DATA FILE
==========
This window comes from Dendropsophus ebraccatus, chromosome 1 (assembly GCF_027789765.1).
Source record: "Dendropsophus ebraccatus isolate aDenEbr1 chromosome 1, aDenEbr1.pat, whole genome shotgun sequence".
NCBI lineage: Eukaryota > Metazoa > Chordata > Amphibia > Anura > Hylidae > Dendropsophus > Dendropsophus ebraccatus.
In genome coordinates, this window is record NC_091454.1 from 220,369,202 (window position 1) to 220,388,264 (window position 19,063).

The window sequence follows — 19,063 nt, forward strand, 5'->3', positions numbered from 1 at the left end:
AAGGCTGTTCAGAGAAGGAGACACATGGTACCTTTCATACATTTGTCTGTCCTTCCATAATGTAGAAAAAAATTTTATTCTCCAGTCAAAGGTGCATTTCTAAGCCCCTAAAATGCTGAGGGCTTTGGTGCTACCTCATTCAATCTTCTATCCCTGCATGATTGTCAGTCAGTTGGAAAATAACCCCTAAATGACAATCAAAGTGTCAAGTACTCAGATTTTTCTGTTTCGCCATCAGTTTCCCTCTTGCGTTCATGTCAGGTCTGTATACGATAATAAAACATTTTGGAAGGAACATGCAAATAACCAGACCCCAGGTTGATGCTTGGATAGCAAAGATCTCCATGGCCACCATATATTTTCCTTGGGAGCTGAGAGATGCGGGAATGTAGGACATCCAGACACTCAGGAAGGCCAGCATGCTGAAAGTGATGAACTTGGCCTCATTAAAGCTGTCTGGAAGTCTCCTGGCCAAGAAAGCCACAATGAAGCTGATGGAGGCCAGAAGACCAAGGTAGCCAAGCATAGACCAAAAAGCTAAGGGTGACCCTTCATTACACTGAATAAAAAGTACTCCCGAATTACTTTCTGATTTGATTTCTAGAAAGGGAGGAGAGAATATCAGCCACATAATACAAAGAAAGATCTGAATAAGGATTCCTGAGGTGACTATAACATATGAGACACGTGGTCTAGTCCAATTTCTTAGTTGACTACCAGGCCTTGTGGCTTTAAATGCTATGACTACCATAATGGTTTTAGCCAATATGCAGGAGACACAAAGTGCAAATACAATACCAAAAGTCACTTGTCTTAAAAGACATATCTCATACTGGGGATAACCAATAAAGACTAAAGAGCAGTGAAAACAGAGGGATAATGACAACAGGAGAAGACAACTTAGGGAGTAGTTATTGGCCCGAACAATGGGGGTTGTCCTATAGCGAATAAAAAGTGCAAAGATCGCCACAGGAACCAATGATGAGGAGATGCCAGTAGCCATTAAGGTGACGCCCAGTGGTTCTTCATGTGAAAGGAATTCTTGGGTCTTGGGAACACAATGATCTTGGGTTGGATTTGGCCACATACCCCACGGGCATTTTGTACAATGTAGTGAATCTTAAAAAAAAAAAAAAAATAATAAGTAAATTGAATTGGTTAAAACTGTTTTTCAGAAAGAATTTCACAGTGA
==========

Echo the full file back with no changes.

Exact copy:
This window comes from Dendropsophus ebraccatus, chromosome 1 (assembly GCF_027789765.1).
Source record: "Dendropsophus ebraccatus isolate aDenEbr1 chromosome 1, aDenEbr1.pat, whole genome shotgun sequence".
NCBI lineage: Eukaryota > Metazoa > Chordata > Amphibia > Anura > Hylidae > Dendropsophus > Dendropsophus ebraccatus.
In genome coordinates, this window is record NC_091454.1 from 220,369,202 (window position 1) to 220,388,264 (window position 19,063).

The window sequence follows — 19,063 nt, forward strand, 5'->3', positions numbered from 1 at the left end:
AAGGCTGTTCAGAGAAGGAGACACATGGTACCTTTCATACATTTGTCTGTCCTTCCATAATGTAGAAAAAAATTTTATTCTCCAGTCAAAGGTGCATTTCTAAGCCCCTAAAATGCTGAGGGCTTTGGTGCTACCTCATTCAATCTTCTATCCCTGCATGATTGTCAGTCAGTTGGAAAATAACCCCTAAATGACAATCAAAGTGTCAAGTACTCAGATTTTTCTGTTTCGCCATCAGTTTCCCTCTTGCGTTCATGTCAGGTCTGTATACGATAATAAAACATTTTGGAAGGAACATGCAAATAACCAGACCCCAGGTTGATGCTTGGATAGCAAAGATCTCCATGGCCACCATATATTTTCCTTGGGAGCTGAGAGATGCGGGAATGTAGGACATCCAGACACTCAGGAAGGCCAGCATGCTGAAAGTGATGAACTTGGCCTCATTAAAGCTGTCTGGAAGTCTCCTGGCCAAGAAAGCCACAATGAAGCTGATGGAGGCCAGAAGACCAAGGTAGCCAAGCATAGACCAAAAAGCTAAGGGTGACCCTTCATTACACTGAATAAAAAGTACTCCCGAATTACTTTCTGATTTGATTTCTAGAAAGGGAGGAGAGAATATCAGCCACATAATACAAAGAAAGATCTGAATAAGGATTCCTGAGGTGACTATAACATATGAGACACGTGGTCTAGTCCAATTTCTTAGTTGACTACCAGGCCTTGTGGCTTTAAATGCTATGACTACCATAATGGTTTTAGCCAATATGCAGGAGACACAAAGTGCAAATACAATACCAAAAGTCACTTGTCTTAAAAGACATATCTCATACTGGGGATAACCAATAAAGACTAAAGAGCAGTGAAAACAGAGGGATAATGACAACAGGAGAAGACAACTTAGGGAGTAGTTATTGGCCCGAACAATGGGGGTTGTCCTATAGCGAATAAAAAGTGCAAAGATCGCCACAGGAACCAATGATGAGGAGATGCCAGTAGCCATTAAGGTGACGCCCAGTGGTTCTTCATGTGAAAGGAATTCTTGGGTCTTGGGAACACAATGATCTTGGGTTGGATTTGGCCACATACCCCACGGGCATTTTGTACAATGTAGTGAATCTTAAAAAAAAAAAAAAAATAATAAGTAAATTGAATTGGTTAAAACTGTTTTTCAGAAAGAATTTCACAGTGA